A Systematic Review of Modifiable Risk Factors in the Progression of Multiple Sclerosis

Published in: Multiple Sclerosis Journal, Volume 23, Issue 4 (February 2017), pages 525 - 533. doi: 10.1177/1352458517690270

Posted on RAND.org on March 31, 2017

by Susanne Hempel, Glenn D. Graham, Ning Fu, Elena Estrada, Annie Chen, Isomi M. Miake-Lye, Jeremy N. V. Miles, Roberta M. Shanman, Paul G. Shekelle, Jessica M. Beroes, et al.

Read More

Access further information on this document at Multiple Sclerosis Journal

This article was published outside of RAND. The full text of the article can be found at the link above.

BACKGROUND: The presenting symptoms and rate of progression of multiple sclerosis (MS) are very heterogeneous. The diverse clinical manifestations and the clinical course of the disease may vary with modifiable risk factors. OBJECTIVE: To systematically review modifiable risk factors and exposures associated with MS progression. METHODS: We searched six databases till March 2015, reference-mined reviews, and consulted with experts (PROSPERO 2015:CRD42015016461). Two reviewers screened and extracted data. We used random meta-analysis models and Grading of Recommendations Assessment, Development, and Evaluation (GRADE) to assess the quality of evidence. RESULTS: In total, 59 studies met inclusion criteria. Lower vitamin D levels were associated with higher Expanded Disability Status Scale (EDSS) scores (r = −0.22; confidence interval (CI) = −0.32, −0.12; 11 studies; I2 = 66%), smokers had an increased risk of MS progression (hazard ratio (HR) = 1.55; CI = 1.10, 2.19; I2 = 72%; seven studies), and there was no association of MS progression with the use of epidural analgesics during childbirth delivery (three studies). There was insufficient evidence to draw conclusions for 11 risk factors due to conflicting results or use of different predictor and outcome measures. CONCLUSION: MS progression was consistently associated with low vitamin D levels, and smoking was associated with a more rapid decline in MS disability. Studies used a variety of methods, predictors, and outcomes making it difficult to draw conclusions. Future studies should focus on prospective assessments.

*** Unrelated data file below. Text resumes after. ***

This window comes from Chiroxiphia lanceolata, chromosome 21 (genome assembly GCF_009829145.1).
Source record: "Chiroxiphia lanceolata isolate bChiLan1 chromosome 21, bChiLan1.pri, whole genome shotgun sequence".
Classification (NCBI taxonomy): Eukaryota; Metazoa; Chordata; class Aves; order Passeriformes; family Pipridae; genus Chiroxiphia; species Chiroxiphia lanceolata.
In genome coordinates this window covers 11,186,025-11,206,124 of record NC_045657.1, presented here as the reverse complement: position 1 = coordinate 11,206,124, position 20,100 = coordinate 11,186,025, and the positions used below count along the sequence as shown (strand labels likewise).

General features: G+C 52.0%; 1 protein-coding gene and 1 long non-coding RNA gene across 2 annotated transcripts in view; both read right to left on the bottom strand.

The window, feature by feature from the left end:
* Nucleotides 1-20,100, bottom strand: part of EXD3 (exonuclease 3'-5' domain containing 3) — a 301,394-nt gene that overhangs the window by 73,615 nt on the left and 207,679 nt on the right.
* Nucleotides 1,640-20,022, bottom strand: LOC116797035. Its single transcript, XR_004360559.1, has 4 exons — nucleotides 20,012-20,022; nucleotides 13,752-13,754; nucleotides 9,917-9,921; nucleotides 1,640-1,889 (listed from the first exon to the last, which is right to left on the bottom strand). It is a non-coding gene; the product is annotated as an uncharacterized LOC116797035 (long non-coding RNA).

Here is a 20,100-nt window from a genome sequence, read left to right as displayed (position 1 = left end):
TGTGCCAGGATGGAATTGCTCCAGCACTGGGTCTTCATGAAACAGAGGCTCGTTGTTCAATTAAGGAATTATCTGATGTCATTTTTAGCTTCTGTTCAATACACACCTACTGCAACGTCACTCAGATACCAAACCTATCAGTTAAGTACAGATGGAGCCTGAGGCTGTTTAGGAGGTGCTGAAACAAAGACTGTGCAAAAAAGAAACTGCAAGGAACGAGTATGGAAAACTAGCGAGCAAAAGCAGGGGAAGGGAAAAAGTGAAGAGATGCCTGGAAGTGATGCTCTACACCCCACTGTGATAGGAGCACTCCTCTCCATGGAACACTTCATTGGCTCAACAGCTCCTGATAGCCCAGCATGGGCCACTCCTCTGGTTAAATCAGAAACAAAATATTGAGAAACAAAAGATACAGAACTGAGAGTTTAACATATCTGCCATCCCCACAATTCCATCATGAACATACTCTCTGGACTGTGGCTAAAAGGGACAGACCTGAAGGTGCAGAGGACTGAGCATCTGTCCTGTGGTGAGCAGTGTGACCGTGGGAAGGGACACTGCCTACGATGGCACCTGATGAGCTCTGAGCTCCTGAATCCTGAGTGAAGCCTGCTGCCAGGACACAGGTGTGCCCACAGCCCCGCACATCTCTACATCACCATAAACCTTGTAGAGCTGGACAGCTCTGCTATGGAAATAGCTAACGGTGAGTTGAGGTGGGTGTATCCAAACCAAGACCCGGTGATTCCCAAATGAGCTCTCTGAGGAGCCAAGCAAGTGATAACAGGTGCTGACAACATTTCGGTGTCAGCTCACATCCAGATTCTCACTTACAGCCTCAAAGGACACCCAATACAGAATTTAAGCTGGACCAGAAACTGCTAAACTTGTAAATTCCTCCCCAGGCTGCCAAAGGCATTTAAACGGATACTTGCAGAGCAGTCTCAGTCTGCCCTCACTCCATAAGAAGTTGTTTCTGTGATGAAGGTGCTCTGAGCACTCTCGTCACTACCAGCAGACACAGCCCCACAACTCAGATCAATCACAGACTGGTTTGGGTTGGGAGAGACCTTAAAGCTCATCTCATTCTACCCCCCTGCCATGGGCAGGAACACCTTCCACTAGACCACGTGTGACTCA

This report is part of the RAND Corporation External publication series. Many RAND studies are published in peer-reviewed scholarly journals, as chapters in commercial books, or as documents published by other organizations.

Our mission to help improve policy and decisionmaking through research and analysis is enabled through our core values of quality and objectivity and our unwavering commitment to the highest level of integrity and ethical behavior. To help ensure our research and analysis are rigorous, objective, and nonpartisan, we subject our research publications to a robust and exacting quality-assurance process; avoid both the appearance and reality of financial and other conflicts of interest through staff training, project screening, and a policy of mandatory disclosure; and pursue transparency in our research engagements through our commitment to the open publication of our research findings and recommendations, disclosure of the source of funding of published research, and policies to ensure intellectual independence. For more information, visit www.rand.org/about/principles.

The RAND Corporation is a nonprofit institution that helps improve policy and decisionmaking through research and analysis. RAND's publications do not necessarily reflect the opinions of its research clients and sponsors.